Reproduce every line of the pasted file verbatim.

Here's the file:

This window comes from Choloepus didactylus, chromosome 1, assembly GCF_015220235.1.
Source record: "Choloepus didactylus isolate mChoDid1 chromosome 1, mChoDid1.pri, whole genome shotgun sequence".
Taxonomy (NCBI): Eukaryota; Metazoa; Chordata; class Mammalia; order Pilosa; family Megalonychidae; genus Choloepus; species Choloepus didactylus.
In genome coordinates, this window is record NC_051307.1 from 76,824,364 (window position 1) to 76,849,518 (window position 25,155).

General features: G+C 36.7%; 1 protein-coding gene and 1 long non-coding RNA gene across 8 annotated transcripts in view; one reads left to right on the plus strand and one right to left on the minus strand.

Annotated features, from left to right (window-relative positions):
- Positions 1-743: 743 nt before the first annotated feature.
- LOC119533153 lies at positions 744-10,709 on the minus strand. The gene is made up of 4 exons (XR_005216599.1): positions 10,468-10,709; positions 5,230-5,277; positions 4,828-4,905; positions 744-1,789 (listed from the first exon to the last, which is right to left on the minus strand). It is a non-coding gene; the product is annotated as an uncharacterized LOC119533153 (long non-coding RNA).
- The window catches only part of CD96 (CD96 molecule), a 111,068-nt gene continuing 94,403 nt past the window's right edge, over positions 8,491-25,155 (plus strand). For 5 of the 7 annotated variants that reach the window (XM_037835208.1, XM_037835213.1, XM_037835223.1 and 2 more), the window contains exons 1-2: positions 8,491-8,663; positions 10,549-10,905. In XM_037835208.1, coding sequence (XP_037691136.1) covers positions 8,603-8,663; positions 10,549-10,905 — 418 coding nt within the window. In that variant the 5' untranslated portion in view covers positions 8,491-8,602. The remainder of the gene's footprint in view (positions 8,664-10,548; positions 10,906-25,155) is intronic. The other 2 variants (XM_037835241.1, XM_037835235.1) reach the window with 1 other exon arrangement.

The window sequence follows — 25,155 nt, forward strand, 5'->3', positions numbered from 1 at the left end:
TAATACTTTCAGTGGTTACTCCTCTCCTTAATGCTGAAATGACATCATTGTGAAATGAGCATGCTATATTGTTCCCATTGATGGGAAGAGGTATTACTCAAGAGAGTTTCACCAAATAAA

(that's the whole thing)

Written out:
This window comes from Choloepus didactylus, chromosome 1, assembly GCF_015220235.1.
Source record: "Choloepus didactylus isolate mChoDid1 chromosome 1, mChoDid1.pri, whole genome shotgun sequence".
Taxonomy (NCBI): Eukaryota; Metazoa; Chordata; class Mammalia; order Pilosa; family Megalonychidae; genus Choloepus; species Choloepus didactylus.
In genome coordinates, this window is record NC_051307.1 from 76,824,364 (window position 1) to 76,849,518 (window position 25,155).

General features: G+C 36.7%; 1 protein-coding gene and 1 long non-coding RNA gene across 8 annotated transcripts in view; one reads left to right on the plus strand and one right to left on the minus strand.

Annotated features, from left to right (window-relative positions):
- Positions 1-743: 743 nt before the first annotated feature.
- LOC119533153 lies at positions 744-10,709 on the minus strand. The gene is made up of 4 exons (XR_005216599.1): positions 10,468-10,709; positions 5,230-5,277; positions 4,828-4,905; positions 744-1,789 (listed from the first exon to the last, which is right to left on the minus strand). It is a non-coding gene; the product is annotated as an uncharacterized LOC119533153 (long non-coding RNA).
- The window catches only part of CD96 (CD96 molecule), a 111,068-nt gene continuing 94,403 nt past the window's right edge, over positions 8,491-25,155 (plus strand). For 5 of the 7 annotated variants that reach the window (XM_037835208.1, XM_037835213.1, XM_037835223.1 and 2 more), the window contains exons 1-2: positions 8,491-8,663; positions 10,549-10,905. In XM_037835208.1, coding sequence (XP_037691136.1) covers positions 8,603-8,663; positions 10,549-10,905 — 418 coding nt within the window. In that variant the 5' untranslated portion in view covers positions 8,491-8,602. The remainder of the gene's footprint in view (positions 8,664-10,548; positions 10,906-25,155) is intronic. The other 2 variants (XM_037835241.1, XM_037835235.1) reach the window with 1 other exon arrangement.

The window sequence follows — 25,155 nt, forward strand, 5'->3', positions numbered from 1 at the left end:
TAATACTTTCAGTGGTTACTCCTCTCCTTAATGCTGAAATGACATCATTGTGAAATGAGCATGCTATATTGTTCCCATTGATGGGAAGAGGTATTACTCAAGAGAGTTTCACCAAATAAA